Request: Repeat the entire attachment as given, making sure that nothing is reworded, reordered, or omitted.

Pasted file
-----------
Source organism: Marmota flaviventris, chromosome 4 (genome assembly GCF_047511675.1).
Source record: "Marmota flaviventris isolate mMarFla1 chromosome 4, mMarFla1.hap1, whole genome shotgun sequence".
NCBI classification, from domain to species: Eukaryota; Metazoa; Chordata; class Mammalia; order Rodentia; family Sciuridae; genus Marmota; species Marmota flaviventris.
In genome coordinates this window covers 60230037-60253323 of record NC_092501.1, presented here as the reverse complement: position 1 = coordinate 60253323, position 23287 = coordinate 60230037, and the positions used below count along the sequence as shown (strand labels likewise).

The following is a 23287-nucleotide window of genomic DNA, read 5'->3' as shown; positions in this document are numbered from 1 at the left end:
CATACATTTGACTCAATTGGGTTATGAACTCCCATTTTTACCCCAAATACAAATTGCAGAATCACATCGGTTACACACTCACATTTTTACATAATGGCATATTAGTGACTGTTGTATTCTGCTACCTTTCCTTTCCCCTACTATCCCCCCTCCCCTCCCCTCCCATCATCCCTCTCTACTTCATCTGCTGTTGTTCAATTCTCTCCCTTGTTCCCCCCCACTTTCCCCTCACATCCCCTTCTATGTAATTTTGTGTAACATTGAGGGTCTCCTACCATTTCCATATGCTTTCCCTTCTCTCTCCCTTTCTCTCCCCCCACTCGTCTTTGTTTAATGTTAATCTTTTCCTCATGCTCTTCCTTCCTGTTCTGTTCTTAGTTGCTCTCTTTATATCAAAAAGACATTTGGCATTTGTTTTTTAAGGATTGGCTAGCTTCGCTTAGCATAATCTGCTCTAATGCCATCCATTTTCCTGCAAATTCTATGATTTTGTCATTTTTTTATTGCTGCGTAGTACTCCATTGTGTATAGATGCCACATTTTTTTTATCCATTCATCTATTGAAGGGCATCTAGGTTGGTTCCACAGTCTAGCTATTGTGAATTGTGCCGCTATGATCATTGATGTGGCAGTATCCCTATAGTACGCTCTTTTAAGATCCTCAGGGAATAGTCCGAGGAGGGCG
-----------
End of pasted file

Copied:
Source organism: Marmota flaviventris, chromosome 4 (genome assembly GCF_047511675.1).
Source record: "Marmota flaviventris isolate mMarFla1 chromosome 4, mMarFla1.hap1, whole genome shotgun sequence".
NCBI classification, from domain to species: Eukaryota; Metazoa; Chordata; class Mammalia; order Rodentia; family Sciuridae; genus Marmota; species Marmota flaviventris.
In genome coordinates this window covers 60230037-60253323 of record NC_092501.1, presented here as the reverse complement: position 1 = coordinate 60253323, position 23287 = coordinate 60230037, and the positions used below count along the sequence as shown (strand labels likewise).

The following is a 23287-nucleotide window of genomic DNA, read 5'->3' as shown; positions in this document are numbered from 1 at the left end:
CATACATTTGACTCAATTGGGTTATGAACTCCCATTTTTACCCCAAATACAAATTGCAGAATCACATCGGTTACACACTCACATTTTTACATAATGGCATATTAGTGACTGTTGTATTCTGCTACCTTTCCTTTCCCCTACTATCCCCCCTCCCCTCCCCTCCCATCATCCCTCTCTACTTCATCTGCTGTTGTTCAATTCTCTCCCTTGTTCCCCCCCACTTTCCCCTCACATCCCCTTCTATGTAATTTTGTGTAACATTGAGGGTCTCCTACCATTTCCATATGCTTTCCCTTCTCTCTCCCTTTCTCTCCCCCCACTCGTCTTTGTTTAATGTTAATCTTTTCCTCATGCTCTTCCTTCCTGTTCTGTTCTTAGTTGCTCTCTTTATATCAAAAAGACATTTGGCATTTGTTTTTTAAGGATTGGCTAGCTTCGCTTAGCATAATCTGCTCTAATGCCATCCATTTTCCTGCAAATTCTATGATTTTGTCATTTTTTTATTGCTGCGTAGTACTCCATTGTGTATAGATGCCACATTTTTTTTATCCATTCATCTATTGAAGGGCATCTAGGTTGGTTCCACAGTCTAGCTATTGTGAATTGTGCCGCTATGATCATTGATGTGGCAGTATCCCTATAGTACGCTCTTTTAAGATCCTCAGGGAATAGTCCGAGGAGGGCG